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The "Animal & Breed Selector Hooks" Lesson is part of the full, Complete Intro to React, v6 course featured in this preview video. Here's what you'd learn in this lesson:

Brian live codes the selector for animal type and breed using the useState hook and demonstrates what it looks like when ESLint throws an accessibility error. The breed selector will utilize an API call to generate options which will be covered in the useEffect & Fetching API Data segment.

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Transcript from the "Animal & Breed Selector Hooks" Lesson

>> Let's go make like an animal drop down so we can choose what kind of animal we wanna search for in our pet adoption app. So first, we're just gonna say const ANIMALS. And this is a list of animals that we can choose from. Bird, cat, dog, rabbit, reptile.

[00:00:24] I put it all in capital case you know that like this is just a constant and never changes. This is just the name of the animals that we can choose from. And then underneath the label here, this one and write another label. This is htmlfor animal, Animal. And this is gonna be a select underneath it.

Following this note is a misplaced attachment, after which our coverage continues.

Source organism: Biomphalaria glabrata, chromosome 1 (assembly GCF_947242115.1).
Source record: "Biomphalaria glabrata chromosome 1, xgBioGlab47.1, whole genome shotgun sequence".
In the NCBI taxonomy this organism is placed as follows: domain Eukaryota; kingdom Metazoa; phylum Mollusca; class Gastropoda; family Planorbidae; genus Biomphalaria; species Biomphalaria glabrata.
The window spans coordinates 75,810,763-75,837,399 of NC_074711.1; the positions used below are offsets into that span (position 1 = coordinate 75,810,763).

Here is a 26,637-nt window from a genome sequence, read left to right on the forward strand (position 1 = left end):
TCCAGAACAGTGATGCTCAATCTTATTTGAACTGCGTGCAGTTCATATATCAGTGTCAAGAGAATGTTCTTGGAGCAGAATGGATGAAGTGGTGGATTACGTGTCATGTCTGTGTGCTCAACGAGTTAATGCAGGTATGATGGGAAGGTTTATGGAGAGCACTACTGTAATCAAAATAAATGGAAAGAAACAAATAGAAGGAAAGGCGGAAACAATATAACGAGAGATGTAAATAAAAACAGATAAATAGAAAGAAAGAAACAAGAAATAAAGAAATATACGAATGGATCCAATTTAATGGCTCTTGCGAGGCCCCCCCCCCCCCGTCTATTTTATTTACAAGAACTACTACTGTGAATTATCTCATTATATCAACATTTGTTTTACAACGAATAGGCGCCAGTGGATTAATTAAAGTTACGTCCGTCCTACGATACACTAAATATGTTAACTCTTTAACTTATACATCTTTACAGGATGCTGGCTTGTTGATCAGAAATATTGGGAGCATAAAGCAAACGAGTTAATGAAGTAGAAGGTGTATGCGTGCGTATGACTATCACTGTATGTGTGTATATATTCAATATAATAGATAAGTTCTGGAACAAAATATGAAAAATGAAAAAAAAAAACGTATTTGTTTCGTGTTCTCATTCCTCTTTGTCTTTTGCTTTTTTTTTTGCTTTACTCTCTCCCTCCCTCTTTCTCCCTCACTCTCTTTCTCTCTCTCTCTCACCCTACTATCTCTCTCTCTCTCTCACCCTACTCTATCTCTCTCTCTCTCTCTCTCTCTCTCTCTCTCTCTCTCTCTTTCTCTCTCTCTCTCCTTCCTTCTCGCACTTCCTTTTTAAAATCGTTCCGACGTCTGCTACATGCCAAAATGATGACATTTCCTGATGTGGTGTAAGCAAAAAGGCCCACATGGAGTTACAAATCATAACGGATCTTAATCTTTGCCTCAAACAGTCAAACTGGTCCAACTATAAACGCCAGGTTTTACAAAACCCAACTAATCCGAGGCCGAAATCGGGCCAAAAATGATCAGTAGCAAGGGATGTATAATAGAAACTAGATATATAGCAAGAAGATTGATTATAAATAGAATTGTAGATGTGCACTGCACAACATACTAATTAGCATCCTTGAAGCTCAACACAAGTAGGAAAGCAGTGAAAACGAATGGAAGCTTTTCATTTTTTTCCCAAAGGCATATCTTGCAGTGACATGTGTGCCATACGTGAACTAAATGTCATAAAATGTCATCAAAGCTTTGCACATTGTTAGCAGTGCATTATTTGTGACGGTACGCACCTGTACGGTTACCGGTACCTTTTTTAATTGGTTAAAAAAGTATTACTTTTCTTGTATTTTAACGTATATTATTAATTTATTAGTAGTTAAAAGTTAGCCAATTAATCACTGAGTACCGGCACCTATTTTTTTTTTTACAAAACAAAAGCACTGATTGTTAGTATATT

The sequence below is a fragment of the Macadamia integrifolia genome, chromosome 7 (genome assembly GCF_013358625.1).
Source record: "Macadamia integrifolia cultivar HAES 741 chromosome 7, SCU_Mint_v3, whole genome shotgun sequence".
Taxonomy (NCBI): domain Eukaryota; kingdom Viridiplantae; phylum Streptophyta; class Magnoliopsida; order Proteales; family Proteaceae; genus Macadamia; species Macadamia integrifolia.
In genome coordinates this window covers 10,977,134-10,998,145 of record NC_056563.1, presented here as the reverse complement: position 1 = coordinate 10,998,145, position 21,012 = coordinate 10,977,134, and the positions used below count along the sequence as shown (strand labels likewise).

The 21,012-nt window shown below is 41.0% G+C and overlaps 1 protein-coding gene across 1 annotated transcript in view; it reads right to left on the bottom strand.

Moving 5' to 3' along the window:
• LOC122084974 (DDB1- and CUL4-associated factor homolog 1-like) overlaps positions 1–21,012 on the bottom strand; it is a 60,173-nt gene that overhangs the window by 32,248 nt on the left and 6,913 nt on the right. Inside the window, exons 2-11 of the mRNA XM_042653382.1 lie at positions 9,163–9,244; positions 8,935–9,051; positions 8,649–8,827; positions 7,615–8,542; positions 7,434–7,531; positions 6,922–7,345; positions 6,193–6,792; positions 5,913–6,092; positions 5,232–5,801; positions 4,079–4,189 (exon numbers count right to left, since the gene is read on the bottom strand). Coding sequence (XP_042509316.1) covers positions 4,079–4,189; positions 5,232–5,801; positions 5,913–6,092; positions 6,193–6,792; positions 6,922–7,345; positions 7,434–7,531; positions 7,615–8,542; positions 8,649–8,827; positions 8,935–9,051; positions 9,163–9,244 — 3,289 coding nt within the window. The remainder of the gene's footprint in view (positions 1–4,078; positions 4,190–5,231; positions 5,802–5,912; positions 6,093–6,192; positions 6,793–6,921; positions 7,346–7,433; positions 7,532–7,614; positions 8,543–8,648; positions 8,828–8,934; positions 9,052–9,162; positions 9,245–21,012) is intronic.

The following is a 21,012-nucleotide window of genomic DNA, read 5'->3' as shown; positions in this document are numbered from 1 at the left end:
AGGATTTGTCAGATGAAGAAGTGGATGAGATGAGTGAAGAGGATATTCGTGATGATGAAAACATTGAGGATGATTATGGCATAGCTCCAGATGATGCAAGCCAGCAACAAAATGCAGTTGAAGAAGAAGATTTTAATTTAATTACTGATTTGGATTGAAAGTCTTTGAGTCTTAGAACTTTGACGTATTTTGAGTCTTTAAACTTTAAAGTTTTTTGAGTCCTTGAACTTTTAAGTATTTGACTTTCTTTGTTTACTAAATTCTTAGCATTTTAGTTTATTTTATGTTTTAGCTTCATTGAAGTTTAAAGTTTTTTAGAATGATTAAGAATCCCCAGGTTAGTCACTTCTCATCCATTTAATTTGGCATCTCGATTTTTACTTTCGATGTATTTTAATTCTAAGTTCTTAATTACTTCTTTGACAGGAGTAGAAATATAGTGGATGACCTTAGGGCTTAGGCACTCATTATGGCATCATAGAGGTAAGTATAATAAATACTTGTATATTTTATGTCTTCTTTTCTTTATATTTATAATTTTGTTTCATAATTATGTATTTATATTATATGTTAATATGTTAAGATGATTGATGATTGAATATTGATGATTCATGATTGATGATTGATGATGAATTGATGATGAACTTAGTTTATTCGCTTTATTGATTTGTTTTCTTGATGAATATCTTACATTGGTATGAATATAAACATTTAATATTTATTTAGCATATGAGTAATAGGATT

[00:01:03] Okay, that's gonna have an id of animal And the value is equal to, Animal And the onChange, We're going to set to e, Set animal And then we'll fix this in a second, I'm gonna cause intentionally an accessibility error, so you see what those look like. And that'll be the end of the select and then we'll close the label down there.

[00:01:54] Okay, so the first thing it's gonna give me an error here is like, hey, onChange isn't quite enough. And to be truly accessible, you also have to worry about blur because if someone tabs down there, it may not necessarily trigger an onChange and it varies from browser to browser.